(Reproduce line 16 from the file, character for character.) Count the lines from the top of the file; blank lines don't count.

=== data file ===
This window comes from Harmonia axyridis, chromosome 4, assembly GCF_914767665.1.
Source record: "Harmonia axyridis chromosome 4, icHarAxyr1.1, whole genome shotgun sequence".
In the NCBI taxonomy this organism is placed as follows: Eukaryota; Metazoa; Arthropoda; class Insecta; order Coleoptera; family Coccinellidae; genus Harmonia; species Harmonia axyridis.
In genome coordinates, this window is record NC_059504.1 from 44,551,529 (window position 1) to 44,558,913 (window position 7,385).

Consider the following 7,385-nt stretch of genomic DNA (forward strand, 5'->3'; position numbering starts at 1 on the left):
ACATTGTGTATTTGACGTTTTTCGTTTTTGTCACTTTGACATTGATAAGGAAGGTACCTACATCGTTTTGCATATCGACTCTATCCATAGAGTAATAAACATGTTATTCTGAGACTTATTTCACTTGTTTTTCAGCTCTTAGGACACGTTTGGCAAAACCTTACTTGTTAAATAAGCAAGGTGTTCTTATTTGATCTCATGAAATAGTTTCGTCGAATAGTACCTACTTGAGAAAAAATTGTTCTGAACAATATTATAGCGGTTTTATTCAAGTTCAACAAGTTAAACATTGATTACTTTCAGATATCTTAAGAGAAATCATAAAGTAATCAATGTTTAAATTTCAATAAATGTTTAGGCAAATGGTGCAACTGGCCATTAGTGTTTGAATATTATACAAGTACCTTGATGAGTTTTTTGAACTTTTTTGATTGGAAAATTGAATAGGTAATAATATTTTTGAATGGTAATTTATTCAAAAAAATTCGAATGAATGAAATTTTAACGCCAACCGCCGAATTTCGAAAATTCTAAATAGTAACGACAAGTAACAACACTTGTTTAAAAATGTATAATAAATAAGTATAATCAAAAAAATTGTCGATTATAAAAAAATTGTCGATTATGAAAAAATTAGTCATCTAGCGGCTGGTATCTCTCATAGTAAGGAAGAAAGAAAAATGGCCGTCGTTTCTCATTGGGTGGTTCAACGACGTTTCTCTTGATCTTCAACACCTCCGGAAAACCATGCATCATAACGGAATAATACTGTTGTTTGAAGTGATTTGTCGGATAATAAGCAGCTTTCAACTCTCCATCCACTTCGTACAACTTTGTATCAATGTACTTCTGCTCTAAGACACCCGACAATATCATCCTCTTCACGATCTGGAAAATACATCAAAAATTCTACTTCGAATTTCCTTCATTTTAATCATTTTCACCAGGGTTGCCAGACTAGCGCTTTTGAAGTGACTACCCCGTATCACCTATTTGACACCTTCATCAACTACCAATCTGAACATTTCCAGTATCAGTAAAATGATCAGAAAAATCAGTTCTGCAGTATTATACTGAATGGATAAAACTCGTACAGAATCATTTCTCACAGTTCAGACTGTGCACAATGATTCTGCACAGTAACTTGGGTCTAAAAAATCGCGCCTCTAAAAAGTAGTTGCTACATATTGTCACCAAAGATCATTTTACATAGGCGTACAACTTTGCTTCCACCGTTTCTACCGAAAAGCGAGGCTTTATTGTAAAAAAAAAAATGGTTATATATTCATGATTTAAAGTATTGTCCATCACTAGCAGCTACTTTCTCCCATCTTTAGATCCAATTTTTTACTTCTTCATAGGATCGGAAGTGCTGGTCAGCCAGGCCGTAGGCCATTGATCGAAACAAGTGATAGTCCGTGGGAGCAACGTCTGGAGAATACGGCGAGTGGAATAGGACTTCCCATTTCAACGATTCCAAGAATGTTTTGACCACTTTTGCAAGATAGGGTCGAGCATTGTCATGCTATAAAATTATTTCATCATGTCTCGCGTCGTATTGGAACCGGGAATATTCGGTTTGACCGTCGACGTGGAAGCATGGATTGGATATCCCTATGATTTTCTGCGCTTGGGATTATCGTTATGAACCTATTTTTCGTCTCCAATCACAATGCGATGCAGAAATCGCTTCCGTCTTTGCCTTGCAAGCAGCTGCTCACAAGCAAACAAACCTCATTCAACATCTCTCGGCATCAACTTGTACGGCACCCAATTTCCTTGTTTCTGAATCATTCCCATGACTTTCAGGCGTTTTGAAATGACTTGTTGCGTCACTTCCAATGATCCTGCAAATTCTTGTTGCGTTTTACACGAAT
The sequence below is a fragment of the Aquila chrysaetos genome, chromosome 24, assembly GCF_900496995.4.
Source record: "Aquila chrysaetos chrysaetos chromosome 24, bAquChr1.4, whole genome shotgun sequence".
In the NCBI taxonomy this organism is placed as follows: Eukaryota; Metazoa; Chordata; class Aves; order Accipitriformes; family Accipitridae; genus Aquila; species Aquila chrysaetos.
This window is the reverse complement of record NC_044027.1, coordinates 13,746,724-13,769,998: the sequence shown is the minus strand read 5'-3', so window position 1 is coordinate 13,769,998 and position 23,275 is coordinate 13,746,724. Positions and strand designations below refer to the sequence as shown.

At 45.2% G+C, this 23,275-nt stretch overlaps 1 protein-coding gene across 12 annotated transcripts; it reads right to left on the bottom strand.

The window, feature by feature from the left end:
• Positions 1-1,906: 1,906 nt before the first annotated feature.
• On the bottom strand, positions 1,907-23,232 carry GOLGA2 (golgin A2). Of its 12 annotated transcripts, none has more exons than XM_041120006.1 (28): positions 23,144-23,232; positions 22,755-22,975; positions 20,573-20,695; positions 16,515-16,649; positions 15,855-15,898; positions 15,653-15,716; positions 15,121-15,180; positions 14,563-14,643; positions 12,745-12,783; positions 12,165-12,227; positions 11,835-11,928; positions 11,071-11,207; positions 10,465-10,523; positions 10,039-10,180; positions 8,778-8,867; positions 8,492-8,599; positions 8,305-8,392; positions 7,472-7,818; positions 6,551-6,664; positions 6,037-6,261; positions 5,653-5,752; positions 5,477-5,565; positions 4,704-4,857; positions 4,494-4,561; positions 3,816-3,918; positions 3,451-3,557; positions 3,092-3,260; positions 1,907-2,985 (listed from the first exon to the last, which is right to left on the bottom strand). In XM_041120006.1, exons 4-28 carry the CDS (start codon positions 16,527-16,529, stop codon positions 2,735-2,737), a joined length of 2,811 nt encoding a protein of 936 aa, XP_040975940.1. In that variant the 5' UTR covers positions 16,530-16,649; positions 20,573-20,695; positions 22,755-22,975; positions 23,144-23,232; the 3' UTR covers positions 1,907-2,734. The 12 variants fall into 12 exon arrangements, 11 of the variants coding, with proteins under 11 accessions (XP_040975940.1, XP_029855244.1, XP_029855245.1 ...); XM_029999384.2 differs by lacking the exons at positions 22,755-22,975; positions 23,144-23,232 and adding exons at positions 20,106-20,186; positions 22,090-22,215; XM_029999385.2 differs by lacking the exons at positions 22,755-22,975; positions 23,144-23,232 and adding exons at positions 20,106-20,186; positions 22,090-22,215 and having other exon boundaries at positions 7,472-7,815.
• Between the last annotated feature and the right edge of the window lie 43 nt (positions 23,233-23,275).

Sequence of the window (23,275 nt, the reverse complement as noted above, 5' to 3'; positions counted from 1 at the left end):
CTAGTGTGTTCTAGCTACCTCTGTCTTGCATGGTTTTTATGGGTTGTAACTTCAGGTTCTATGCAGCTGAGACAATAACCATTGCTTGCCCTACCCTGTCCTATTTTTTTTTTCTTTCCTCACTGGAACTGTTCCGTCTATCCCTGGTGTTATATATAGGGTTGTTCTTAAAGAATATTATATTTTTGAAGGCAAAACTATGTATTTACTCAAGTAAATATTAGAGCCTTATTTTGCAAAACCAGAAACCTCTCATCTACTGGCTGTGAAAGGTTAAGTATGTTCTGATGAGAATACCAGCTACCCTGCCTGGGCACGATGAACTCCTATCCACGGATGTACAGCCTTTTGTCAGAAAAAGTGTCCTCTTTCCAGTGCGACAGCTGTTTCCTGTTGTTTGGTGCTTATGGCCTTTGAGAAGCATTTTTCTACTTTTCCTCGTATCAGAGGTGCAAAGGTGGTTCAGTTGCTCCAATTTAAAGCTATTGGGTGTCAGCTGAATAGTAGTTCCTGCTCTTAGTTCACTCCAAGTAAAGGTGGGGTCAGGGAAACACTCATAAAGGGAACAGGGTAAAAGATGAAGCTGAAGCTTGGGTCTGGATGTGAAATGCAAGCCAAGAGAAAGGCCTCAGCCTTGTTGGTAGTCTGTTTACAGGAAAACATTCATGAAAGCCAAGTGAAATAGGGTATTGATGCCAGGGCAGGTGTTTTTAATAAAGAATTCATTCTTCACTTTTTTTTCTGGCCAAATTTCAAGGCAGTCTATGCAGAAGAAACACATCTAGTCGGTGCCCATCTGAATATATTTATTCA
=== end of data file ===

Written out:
Sequence of the window (23,275 nt, the reverse complement as noted above, 5' to 3'; positions counted from 1 at the left end):